About Tribune Tower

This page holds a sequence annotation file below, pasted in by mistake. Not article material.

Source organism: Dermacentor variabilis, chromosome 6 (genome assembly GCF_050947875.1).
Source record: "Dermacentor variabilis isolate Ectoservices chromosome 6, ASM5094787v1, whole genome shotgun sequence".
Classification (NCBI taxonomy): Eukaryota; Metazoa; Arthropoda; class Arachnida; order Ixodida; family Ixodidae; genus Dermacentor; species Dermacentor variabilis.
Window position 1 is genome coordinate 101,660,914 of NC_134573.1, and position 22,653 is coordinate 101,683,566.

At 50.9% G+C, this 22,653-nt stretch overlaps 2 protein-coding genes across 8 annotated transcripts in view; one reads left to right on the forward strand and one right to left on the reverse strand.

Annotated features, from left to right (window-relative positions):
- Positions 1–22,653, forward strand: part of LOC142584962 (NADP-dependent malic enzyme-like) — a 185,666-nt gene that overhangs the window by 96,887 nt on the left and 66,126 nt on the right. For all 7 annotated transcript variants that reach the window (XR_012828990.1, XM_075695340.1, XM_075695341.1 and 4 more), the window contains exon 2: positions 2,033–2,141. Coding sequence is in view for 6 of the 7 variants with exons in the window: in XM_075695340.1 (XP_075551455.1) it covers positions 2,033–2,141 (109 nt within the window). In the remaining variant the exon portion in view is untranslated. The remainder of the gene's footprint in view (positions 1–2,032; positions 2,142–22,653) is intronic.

The Tribune Tower is a 305-ft. (93 m), 21-story building located in downtown Oakland, California. Completed in 1923, the 89,251 sq.-ft. (8,291 sq.-m.) building was opened by Joseph R. Knowland on January 1, 1924, as the home of the Oakland Tribune newspaper, and is a symbol of both the Tribune and the city of Oakland. In 1915, when Joseph Knowland, a former U.S. congressman, acquired the Oakland Tribune, the newspaper was located at Eighth and Franklin streets in the old Golden West Hotel. In 1918, the Breuner Furniture Company vacated its home at Thirteenth and Franklin. Knowland envisioned the vacated showroom and an adjacent warehouse as the site of a first-class newspaper facility. He began to implement this vision with the acquisition of the Breuner's property and the move of the Tribune there. What became the six-story base of the Tribune Tower had been designed by D. Franklin Oliver and completed in 1907. (The warehouse, which became the Tribune's press room, had been built in the 1890s on the site of the old Pantages Theatre.) The now-familiar clock tower, designed by Edward T. Foulkes, was added in 1923 to complete the Tribune Tower as it appears today.